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Final Cut Pro Diary: A video novice takes the step up from iMovie
I've been a photographer since I was 14, but am very much a novice when it comes to video. I've used bicycle-mounted action cams to put together some basic cycling videos, but these were nothing more sophisticated than taking clips straight from the camera, importing them into iMovie and adding cross-dissolves.
In an age when tech writers are increasingly expected to be videographers too, I decided it was time to take the plunge into the world of moving images. Although iMovie is a remarkably capable piece of software, I reckoned I was inevitably going to want to take the step up to Final Cut Pro at some stage, so I might as well make the transition now, rather than have to learn everything twice.
If you're also a basic iMovie user with ambitions of getting to grips with more professional video production, you may enjoy sharing the journey with me. And if you're an accomplished FCP X user, I'm sure that I and others in my position would love to hear your top tips …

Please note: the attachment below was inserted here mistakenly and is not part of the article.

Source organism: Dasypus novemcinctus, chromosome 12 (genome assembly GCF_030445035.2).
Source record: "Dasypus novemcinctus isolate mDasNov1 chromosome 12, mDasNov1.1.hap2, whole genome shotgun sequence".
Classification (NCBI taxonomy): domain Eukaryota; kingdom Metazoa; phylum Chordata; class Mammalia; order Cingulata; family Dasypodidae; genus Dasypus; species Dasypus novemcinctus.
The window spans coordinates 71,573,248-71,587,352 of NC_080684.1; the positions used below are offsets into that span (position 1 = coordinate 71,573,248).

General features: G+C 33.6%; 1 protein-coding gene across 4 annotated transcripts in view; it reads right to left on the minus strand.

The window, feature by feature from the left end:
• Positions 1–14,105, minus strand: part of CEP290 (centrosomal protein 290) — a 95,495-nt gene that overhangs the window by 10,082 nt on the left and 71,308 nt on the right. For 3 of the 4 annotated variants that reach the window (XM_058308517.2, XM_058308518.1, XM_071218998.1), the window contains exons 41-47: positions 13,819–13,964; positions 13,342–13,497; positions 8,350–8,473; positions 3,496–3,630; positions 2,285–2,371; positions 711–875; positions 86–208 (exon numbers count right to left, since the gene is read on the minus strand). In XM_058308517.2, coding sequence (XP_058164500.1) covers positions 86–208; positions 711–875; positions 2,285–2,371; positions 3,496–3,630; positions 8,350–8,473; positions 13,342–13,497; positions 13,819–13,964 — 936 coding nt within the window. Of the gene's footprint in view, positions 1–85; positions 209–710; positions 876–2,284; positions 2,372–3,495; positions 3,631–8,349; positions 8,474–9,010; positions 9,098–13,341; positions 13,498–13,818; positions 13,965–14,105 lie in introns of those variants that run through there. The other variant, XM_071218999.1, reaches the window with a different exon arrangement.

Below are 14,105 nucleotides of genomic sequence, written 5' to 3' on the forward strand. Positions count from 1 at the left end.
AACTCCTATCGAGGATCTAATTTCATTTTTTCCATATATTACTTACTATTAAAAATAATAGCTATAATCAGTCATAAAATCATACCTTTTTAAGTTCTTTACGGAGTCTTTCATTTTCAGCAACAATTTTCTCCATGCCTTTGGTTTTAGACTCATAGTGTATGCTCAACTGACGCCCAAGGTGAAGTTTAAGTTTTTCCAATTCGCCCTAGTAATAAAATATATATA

There's good news and bad news for anyone making the transition from iMovie. The bad news is that it isn't cheap: you'll be swapping a free app for one costing $299.99. In an era when we're used to paying as little as a dollar for an app, this is undeniably painful – and I must admit I winced when I pressed the button.
The good news is that, while iMovie is the consumer app and Final Cut Pro X the professional one, their user interfaces are actually remarkably similar. This isn't surprising as Apple developed iMovie essentially as a cut-down version of FCP, and it wanted to provide a tempting upgrade path for those who get more seriously into video.
So while FCP can do significantly more than iMovie, I was pleased to find that the basic layout is much the same, and the process of creating very simple videos likewise. I was able to create my first Final Cut Pro X video right away, without delving into user guides or tutorials.
Here's a look at the two – iMovie: